I have cholesterol blood test and my results are: 6 total cholesterol, 4 good cholesterol and 2.1 for the bad type. What does this mean? Should I consider statins? I am a 67 year old woman.
Cholesterol is a fatty substance that builds up in the arteries, and several types have been linked to heart disease.
Years ago, doctors usually only considered total cholesterol levels when thinking about what was healthy.
Now we know that levels of both types – LDL and HDL – are important, and looking at the specific amounts of these two types gives us a more accurate picture of how cholesterol can affect the heart.
This week a 67-year-old woman has written to Dr. Ellie and is worried about her cholesterol levels and wonders if she needs a statin, a picture that is generated by the model
This type of good cholesterol is called HDL and bad LDL.
More from Dr. Ellie Cannon for The Mail on Sunday …
For a woman, an HDL level above 1.2 is considered healthy. For a man, it's in the top 1.
Healthy LDL levels below 3 for men and women. To find out the level of risk, doctors calculate the ratio of total cholesterol to HDL. In your case, this functions as 1.5, which is a very good, low result. Less than 4 healthy.
In terms of recommending statins, HDL levels and total cholesterol are assessed along with a number of other risk factors to calculate what is known as your QRisk score. They include age, blood pressure, blood sugar and many others.
First of all you can consider non-drug treatments such as exercise and diet, including eating more cholesterol-lowering foods such as wheat and soy.
Knowing your cholesterol level is as important as knowing about other risks such as blood pressure and weight. Trying to improve all of these risk factors can help prevent heart disease.
In the past 12 months I found it difficult to write or complete household tasks without shaking. It diminished as I continued to write. It's a shame if someone asks me to sign something. Should I see my general practitioner?
It sounds like something called a tremor which can be a sign of a serious underlying condition. Doctors assess the potential causes of vibrations based on what you do when they occur. For some people, this arises when you hold a position – like an outstretched arm. For others, it comes when they don't do anything. We call it rest tremors. A resting tremor is typical in people with Parkinson's disease.
Shakiness that is triggered by an activity can be a sign of neurological diseases such as multiple sclerosis or diseases in the brain. Sometimes it is a side effect of medication, or thyroid disease.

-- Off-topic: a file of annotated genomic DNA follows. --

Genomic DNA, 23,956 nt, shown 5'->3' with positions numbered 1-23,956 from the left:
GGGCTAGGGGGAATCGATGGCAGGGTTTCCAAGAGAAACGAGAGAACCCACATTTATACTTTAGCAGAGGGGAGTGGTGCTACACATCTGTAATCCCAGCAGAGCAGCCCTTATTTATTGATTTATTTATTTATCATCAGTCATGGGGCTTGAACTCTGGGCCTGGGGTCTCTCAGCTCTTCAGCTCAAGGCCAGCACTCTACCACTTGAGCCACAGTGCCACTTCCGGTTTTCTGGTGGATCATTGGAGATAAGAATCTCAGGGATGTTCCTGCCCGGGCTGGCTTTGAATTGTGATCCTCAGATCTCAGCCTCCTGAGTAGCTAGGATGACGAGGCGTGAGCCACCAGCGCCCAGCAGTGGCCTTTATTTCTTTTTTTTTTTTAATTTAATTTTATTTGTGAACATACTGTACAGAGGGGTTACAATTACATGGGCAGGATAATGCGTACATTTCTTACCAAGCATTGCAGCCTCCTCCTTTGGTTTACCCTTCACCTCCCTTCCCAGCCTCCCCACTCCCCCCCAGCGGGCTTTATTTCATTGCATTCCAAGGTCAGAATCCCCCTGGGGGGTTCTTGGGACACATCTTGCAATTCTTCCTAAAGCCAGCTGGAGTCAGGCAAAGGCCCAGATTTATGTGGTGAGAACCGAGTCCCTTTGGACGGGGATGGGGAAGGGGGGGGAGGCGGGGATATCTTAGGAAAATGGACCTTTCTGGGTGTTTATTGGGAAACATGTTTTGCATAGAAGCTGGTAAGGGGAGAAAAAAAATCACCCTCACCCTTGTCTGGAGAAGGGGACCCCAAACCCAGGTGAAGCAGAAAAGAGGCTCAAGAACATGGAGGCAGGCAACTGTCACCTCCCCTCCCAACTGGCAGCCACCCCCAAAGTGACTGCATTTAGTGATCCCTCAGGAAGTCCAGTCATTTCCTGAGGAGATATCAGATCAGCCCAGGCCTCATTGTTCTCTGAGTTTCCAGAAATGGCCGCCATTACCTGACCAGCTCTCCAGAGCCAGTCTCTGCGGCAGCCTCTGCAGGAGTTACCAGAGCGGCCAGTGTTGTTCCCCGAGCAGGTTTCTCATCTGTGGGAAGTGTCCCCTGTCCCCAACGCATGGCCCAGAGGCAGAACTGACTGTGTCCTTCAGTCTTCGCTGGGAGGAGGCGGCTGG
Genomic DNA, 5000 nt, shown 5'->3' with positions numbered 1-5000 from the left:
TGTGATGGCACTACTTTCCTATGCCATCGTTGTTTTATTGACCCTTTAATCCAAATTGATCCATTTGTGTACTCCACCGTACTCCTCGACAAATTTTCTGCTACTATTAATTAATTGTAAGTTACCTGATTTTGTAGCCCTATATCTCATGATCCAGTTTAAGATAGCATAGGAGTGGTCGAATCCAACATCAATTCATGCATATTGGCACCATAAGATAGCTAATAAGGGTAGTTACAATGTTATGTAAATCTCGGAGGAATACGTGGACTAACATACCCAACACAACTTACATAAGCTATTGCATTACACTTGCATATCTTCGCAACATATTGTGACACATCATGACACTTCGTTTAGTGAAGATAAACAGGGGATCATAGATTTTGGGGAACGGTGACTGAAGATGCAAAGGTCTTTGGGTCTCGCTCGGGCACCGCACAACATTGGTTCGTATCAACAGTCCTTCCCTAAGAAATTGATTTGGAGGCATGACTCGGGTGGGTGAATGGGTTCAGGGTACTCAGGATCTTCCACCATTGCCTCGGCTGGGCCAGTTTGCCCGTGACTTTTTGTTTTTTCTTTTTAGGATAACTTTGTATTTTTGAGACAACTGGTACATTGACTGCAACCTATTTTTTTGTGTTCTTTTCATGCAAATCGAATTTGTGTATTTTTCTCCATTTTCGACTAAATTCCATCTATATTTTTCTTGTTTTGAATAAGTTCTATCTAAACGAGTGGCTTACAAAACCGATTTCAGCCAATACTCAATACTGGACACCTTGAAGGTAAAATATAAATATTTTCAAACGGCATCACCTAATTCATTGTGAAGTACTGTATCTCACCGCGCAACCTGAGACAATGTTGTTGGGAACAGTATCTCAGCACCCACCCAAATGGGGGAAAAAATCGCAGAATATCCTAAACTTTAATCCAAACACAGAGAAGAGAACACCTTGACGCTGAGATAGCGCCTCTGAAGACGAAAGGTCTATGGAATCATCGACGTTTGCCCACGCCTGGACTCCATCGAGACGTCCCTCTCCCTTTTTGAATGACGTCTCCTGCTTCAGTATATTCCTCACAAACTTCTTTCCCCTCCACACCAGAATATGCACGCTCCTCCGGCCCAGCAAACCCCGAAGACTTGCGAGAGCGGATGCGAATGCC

It could also be anxiety, or there is no sign at all.
With any shock, it is important to visit your doctor for blood tests to rule out serious illness. If no underlying disease is found, treatment will depend on how much you feel the vibrations affect your life.
Rod's hobby kept him on the rails
Rocker Rod Stewart has followed the advice I gave to most of my patients: doing hobbies.
The 74-year-old shared photos of his model train set last week, which he had built for 20 years.
He will surely feel pride, pleasure, and extraordinary achievement – all of which provide a huge boost to his mental health.
Not to mention the relaxing effect of having something fun, besides work, to focus.
In these increasingly tense times everyone needs to have a hobby – even rock stars.
Rod Stewart has followed the advice I gave to most of my patients: do hobbies
We need to stop scaring smokers who are safer
I am concerned about the constant scare story about the use of electronic cigarettes.
Patients become afraid to make exchanges of lethal cigarettes because of the headlines about the dangers they should have.
Last week, for example, British teenager Ewan Fisher blamed his device for the development of its deadly breathing condition.
We know that taking vaping will reduce the risk of cancer and heart disease by up to 95 percent
And a German cardiologist calls e-cigarettes 'dangerous', on the grounds of a ban.
But we know that taking vaping will reduce the risk of cancer and heart disease by up to 95 percent.
Obviously inhaling anything – be it steam, tobacco smoke or traffic smoke – is not risk free. But we must remember that steam from electronic cigarettes is far more dangerous to health than cigarette smoke.
I am always nervous when a patient tells me that they see a chiropractor to help deal with back pain.
And a shocking report last week reminded me why.
Retired John Lawler from York died after several trips to the chiropractor, who twisted and bent his spine – and left him with a broken neck and several vertebrae.
And that's not the only tragic case I've ever read.
Given the limited benefits of treatment, it is not worth the risk.
I was surprised to learn last week that some colleagues wanted to ban general practitioner visits. A group of prominent doctors from the British Medical Association thought that removing it would save precious GP time.
I strongly disagree. I see patients at home at least once a week.
Such visits are an important part of my work and save lives for thousands of people who are weak, disabled and living at home.
Others reach the end of their lives and desperately need help in pain management. Video appointments or examinations with nurses will not be enough. The answer is finding more doctors, not endangering the care of those in need.